Date of Award


Degree Type

Honors College Thesis

Academic Program

Biological Sciences BS


Biological Sciences

First Advisor

Jacob F. Schaefer, Ph.D

Second Advisor

Jacob F. Schaefer, Ph.D.

Third Advisor

Sabine Heinhorst, Ph.D.

Advisor Department

Biological Sciences


The Southeastern United States is home to high levels of aquatic biodiversity and was recently named one of the Earth’s biodiversity hotspots. Within this region, growing human populations continue to place pressure on aquatic ecosystems and the resident species. Darters (Percidae: Percina) represent a large proportion of the freshwater fish diversity in the region. However, for some species the fundamentals of age, growth, reproductive timing and effort, and ecology remain poorly understood. That said, understanding the timing, duration, and effort allocated to reproduction is vital to successful management of any species. The pearl darter, Percina aurora, has been recently listed as threatened due to its contracting range, likely due to anthropogenic pressure on the Pearl and Pascagoula River Systems. This species has been extirpated from the Pearl River, cutting its known distribution in half. Overall, little is known of pearl darter life history as surprisingly few reproductive adults have been captured. Thus, there remains a major knowledge gap in terms of the life history and reproductive ecology of this species.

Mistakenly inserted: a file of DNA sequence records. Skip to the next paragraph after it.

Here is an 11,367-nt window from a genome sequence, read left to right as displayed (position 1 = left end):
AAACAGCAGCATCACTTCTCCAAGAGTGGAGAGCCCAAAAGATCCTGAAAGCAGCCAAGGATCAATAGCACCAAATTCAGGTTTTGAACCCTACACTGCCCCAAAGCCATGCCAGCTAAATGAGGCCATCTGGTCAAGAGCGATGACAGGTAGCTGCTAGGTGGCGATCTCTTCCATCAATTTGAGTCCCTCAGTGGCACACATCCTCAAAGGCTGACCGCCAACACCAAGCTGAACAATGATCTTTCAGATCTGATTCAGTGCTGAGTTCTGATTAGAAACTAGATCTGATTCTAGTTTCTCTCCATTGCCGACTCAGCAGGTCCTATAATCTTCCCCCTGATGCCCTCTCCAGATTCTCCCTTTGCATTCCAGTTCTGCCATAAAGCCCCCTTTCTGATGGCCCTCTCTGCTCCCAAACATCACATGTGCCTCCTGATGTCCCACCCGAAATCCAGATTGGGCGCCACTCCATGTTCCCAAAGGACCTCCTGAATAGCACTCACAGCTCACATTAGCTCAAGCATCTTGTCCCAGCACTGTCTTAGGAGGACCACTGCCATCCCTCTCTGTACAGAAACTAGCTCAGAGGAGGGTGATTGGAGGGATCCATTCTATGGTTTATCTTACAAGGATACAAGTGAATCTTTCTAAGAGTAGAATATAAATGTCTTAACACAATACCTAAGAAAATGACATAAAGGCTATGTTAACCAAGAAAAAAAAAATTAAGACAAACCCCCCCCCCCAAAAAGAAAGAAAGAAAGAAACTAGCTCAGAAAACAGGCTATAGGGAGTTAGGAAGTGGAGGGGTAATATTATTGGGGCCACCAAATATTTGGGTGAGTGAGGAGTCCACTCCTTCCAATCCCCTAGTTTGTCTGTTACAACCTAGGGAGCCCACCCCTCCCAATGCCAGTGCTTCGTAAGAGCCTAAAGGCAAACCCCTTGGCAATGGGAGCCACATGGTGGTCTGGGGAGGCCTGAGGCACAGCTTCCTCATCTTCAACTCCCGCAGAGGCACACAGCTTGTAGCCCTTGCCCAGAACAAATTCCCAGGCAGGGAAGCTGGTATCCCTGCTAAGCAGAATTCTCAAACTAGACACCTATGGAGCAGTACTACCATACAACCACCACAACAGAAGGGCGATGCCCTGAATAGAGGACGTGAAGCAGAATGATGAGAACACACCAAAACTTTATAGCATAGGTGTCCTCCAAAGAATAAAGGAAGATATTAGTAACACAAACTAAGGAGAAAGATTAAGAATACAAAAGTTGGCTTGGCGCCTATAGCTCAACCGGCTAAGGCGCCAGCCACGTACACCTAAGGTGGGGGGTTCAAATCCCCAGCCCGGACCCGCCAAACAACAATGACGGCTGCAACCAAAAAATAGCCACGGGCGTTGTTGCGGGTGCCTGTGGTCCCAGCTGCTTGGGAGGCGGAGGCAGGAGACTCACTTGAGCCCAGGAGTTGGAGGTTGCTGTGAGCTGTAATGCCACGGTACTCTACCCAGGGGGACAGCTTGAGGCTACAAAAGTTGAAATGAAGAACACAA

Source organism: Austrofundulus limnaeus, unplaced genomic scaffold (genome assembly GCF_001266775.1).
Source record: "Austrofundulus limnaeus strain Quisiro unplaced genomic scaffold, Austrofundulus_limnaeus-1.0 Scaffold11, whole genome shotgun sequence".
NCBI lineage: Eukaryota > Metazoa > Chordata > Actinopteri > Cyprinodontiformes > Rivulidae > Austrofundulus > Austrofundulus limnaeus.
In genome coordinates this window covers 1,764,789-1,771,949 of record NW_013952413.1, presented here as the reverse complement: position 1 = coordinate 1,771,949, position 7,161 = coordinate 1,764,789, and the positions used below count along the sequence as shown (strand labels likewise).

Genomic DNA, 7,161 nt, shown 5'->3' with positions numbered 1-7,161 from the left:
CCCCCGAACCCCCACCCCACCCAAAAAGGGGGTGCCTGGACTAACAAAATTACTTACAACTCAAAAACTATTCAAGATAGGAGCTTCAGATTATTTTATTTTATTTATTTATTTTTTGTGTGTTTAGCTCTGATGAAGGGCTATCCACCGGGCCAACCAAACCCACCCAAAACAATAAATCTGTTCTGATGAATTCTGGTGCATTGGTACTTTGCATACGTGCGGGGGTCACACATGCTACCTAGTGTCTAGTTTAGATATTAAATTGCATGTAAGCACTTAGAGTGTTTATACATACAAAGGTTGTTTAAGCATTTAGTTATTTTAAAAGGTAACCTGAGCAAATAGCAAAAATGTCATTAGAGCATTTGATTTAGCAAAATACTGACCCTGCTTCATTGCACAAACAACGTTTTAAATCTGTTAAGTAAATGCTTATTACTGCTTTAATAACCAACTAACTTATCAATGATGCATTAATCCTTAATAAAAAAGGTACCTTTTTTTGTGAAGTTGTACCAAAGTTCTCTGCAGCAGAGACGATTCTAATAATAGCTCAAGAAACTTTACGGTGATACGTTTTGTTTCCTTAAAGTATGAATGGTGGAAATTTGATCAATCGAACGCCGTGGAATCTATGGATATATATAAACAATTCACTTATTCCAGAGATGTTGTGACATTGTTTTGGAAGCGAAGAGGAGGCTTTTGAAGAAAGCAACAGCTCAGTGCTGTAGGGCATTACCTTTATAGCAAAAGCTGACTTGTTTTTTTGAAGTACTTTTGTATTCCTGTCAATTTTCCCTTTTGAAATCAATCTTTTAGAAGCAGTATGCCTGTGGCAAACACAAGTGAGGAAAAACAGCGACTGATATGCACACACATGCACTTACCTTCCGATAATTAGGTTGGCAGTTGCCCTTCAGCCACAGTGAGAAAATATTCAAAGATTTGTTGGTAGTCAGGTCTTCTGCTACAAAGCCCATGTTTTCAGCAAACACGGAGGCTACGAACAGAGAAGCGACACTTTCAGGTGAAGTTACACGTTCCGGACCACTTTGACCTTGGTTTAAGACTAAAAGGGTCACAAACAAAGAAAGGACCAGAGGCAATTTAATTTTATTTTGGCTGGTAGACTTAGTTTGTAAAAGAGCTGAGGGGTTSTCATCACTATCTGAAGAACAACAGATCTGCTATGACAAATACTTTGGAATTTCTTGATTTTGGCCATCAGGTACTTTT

The purpose of this project was to examine the age, growth, and reproductive ecology of pearl darters (Percina aurora) and other coexisting Percina species in the Pascagoula River Basin. Four Percina species were collected and the gonadosomatic index (GSI) was calculated over time to better understand the reproductive effort and timing. The Percina species collected included P. aurora, P. vigil, P. sciera, and P. suttkusi. The goal was to find the spawning window of each species as there may be some overlap with the pearl darter. This overlap could lead to larval competition for resources, placing another stressor on the threatened pearl darter. To better understand the age and growth of this species, growth was modeled using the Von Bertalanffy Growth Model (VBGM) based on size measurements of previously collected and vouchered pearl darter specimens throughout the range. Lastly, future directions of the research on the life history of the pearl darter were discussed.

Keywords: Pascagoula River basin, Percina, Reproduction, Life History, Threatened Species